In addition to the above-listed qualities The Count of Monte Cristo is not just an exciting tale of adventure and revenge, not only an historical fiction. Edmond Dantes has been wrongfully accused, convicted, and imprisoned in the Chateau D'if, an infamous island prison. His story is a psychological portrayal of obsession of the highest order and at the same time a paean to the value of education. The last item is the one I remember the most from my many readings of this magnificent tale of precipitous decline, betrayal and ultimate rise with vengeance at hand. It is the "plan of education" that Edmond Dantes completes under the tutelage of the elderly Abbe while imprisoned in the Chateau d'If that impresses me more than any other aspect of this tale. The Abbe tells him that "to learn is not to know; there are the learners and the learned. Memory makes the one, philosophy the other." Dantes enters upon a regimen of learning and swiftly begins to learn principles of mathematics and to understand several different languages. That he does use this knowledge in a way that belies the notion that he was gaining true wisdom seems to be the case, but the reader must traverse many hundreds of pages of exciting adventure before he can judge one way or the other. Whatever Dantes' eventual fate, the story that provides the exhilarating ride for the reader makes this a great book to read, and if your mind is like mine, to reread. ( )
  jwhenderson | Jul 24, 2014 |
I LOVE the classics, and this was no different. Dumas creates a wonderful cast of characters that you can both love and loath. He can get a little carried away in the details at times, but it is more than forgivable, especially when you take into consideration how he wraps up the story and brings everything full circle. Not quite as good as The Three Musketeers, in my opinion, but still quite excellent. A must read! ( )
  cebellol | Jul 22, 2014 |
One of the best books ever written. Mesmerizing, well written. So good, in fact, that I bought my son a two volume high quality set in the original French. I cannot give enough praise to this work. It has been six years since I read this book and I seem to recall it as though I put it down yesterday. Yes, it's that good. ( )
  JVioland | Jul 14, 2014 |
http://www.bookcrossing.com/journal/1046818/

Started: Fall 2003

I finally gave up! The begining was good, the setup and imprisonment and escape but the revenege story began to drag on and on, I lost track of who everyone was and what macinations were happening where and the whole thing just seemed to impossible to finish. An ex said "Try Count of Monte Cristo" when I explained my inablity to get past page 10 of The Three Muskeeters. Well, I got further but I still can't finish it.....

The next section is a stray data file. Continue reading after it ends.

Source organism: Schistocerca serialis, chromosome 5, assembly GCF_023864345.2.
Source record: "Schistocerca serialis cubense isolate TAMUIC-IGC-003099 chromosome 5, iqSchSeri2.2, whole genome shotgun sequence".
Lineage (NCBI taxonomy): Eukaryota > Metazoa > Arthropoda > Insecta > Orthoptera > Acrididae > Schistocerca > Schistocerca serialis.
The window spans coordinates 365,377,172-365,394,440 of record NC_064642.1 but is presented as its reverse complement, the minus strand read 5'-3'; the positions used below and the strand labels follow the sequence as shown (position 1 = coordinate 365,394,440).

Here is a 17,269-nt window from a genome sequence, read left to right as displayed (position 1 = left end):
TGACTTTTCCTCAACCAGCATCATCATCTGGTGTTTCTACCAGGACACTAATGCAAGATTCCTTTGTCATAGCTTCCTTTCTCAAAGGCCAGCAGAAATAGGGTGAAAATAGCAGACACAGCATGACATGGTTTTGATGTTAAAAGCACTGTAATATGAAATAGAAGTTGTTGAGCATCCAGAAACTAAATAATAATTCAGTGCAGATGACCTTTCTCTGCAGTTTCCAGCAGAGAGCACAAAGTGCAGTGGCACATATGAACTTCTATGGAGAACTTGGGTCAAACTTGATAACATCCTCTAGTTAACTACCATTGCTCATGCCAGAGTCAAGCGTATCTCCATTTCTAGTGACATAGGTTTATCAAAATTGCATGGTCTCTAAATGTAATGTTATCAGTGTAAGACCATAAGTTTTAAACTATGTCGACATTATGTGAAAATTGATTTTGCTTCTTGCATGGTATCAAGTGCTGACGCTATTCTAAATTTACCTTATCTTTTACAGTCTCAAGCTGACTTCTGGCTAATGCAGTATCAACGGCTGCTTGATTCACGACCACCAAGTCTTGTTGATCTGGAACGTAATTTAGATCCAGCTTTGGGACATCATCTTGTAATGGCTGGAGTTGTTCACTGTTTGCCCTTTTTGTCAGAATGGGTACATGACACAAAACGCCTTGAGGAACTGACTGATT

amyem58 | Jul 3, 2014 |
The Count of Monte Cristo is a classic story of betrayal and revenge. Edmond Dantes has it all: a father he loves, a pending promotion, and a beautiful fiance. Unfortunately, others envy him his good fortune and conspire to have him sent to prison for a crime he didn’t commit. When a fellow prisoner informs him of a treasure located on the Isle of Monte Cristo, he determines to escape and use that treasure to enact his revenge.

From the great introduction to this book, I learned that Dumas wrote this to be published in sections in newspapers and was paid by the line. Reading The Count of Monte Cristo with it’s convoluted plot and inclusion of mundane conversations, that incentive is clear. However unnecessarily complicated the count’s revenge may be, it was still a lot of fun to read about. While some sections dragged a little, there was always some part of the plot which made me want to read quickly because I couldn’t wait to find out what happened next. The events could be cliched at times, but I enjoy cliches and to be fair to the author, he may be the originator of some of these now-cliched plot devices.

One small problem I had with this book was the dislikable nature of our protagonist. As time goes by he gets more and more arrogant, convinced that his revenge is the hand of God! Fortunately for us, a pair of young lovers shows up for us to root for instead, so I never found myself without a character to relate to. Overall, this was far from the best classic I’ve read. It gave little insight into human nature and wasn’t especially well written. Fortunately, these flaws didn’t stop if from being an amusing swashbuckling adventure which was a lot of fun to read. Given it’s success as a light adventure story, I might recommend searching for a well done abridged versions. While the idea of missing parts of a story makes me nervous, I don’t think anyone is going to want to pick up a 1000 page book for light entertainment.